Wayne Sleep

The technical virtuoso, who broke records when with the Royal Ballet, is in panto again this year. He talked to Jean Rush about his spectacular career

Appearing as the Genie of the Ring in Aladdin at Milton Keynes Theatre this Christmas, Wayne Sleep will be in his comfort zone. It’s his 22nd panto, and the very first one was at the London Palladium – in Aladdin! Wayne was at Milton Keynes while on tour as the MC in Cabaret about five years ago: “I love the theatre – it’s got a lovely big stage to flounce around on. I know I’ve got a big dance number in Aladdin, and there are lots of good actors in the cast. The reason I work for them is firstly because they ask me, and secondly I know it’s going to be a luxurious production and it will be traditional. No larking about. Some people just go on and do their act.” How do you like the audience participation? “I love it. I always rely on my audience to give me energy and they give you so much. That’s how you get through two a day.”

Wayne recalls his first panto at the London Palladium: “I had 14 weeks two shows a day, and by the end you’re punch drunk. I jumped on a trampette in the wings so I arrived flying through the air and then stopped and had to say my lines. One day I just stopped and looked at Abanazar as if I was just from Planet Mars, totally exhausted, I was totally gone. He said ‘don’t you want to tell me about a cave, or something?’ and went on to do my lines and his. That’s the only time it ever happened.”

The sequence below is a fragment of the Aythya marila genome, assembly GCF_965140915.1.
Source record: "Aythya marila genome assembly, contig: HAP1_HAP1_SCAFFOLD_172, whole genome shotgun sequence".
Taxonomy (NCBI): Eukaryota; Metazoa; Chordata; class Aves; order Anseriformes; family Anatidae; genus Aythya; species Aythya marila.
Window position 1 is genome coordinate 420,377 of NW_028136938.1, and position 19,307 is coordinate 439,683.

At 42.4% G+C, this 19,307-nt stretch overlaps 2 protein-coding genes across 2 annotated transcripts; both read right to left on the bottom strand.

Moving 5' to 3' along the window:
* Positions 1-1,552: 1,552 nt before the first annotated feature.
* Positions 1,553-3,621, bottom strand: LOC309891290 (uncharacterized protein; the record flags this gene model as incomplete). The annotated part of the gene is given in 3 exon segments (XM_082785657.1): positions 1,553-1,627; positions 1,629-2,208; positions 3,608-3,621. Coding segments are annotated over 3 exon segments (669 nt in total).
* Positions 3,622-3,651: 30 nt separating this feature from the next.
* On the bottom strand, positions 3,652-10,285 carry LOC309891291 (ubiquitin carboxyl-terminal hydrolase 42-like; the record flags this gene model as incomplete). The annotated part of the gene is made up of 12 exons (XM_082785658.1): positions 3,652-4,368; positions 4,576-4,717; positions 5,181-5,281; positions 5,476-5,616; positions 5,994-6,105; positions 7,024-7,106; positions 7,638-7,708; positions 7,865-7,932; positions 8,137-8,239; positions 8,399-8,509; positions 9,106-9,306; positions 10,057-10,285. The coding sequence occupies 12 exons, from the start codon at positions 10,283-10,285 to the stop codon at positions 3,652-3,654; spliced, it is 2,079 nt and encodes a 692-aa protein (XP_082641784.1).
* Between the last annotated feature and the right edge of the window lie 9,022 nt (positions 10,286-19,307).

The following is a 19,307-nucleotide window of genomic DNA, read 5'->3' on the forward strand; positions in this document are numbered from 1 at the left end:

Wayne’s latest project is far removed from the panto world: “I’ve just been to India to do a little bit of Bollywood. I’ve been doing a BBC documentary to see if one can retire at my age over there and find out the pros and cons of living there. It will be on BBC2 January or February 2016. India is captivating, the people are so nice.” He doesn’t hesitate to take on controversial ideas. The series Big Ballet on Channel 4 saw him selecting a cast who were, shall we say, not so slim as one expects of a dancer. He choreographed a version of Swan Lake for them which looked quite innovative, but we only saw snippets of it on the TV series. I asked if it was possible to see the entire ballet? “You can get the whole thing on line, just go to Rare Day, who produced it.”

I asked Wayne about the current craze for hip hop and street dance, and he’s very positive: “I worry about their landing because they don’t go through the feet and I get worried that their careers will be very short. But I love it, we’ve got to move forward. If that gets a kid into a dance class from the street I’m all for it. When Diversity won Britain’s Got Talent I was told it wasn’t street dancing that got them into it, it was being made to watch me in the Hot Shoe Show on TV, which gave them ideas and imagination. I’m quite proud of that. It’s not just from the street, there’s choreography in there. Long live Diversity, I say!”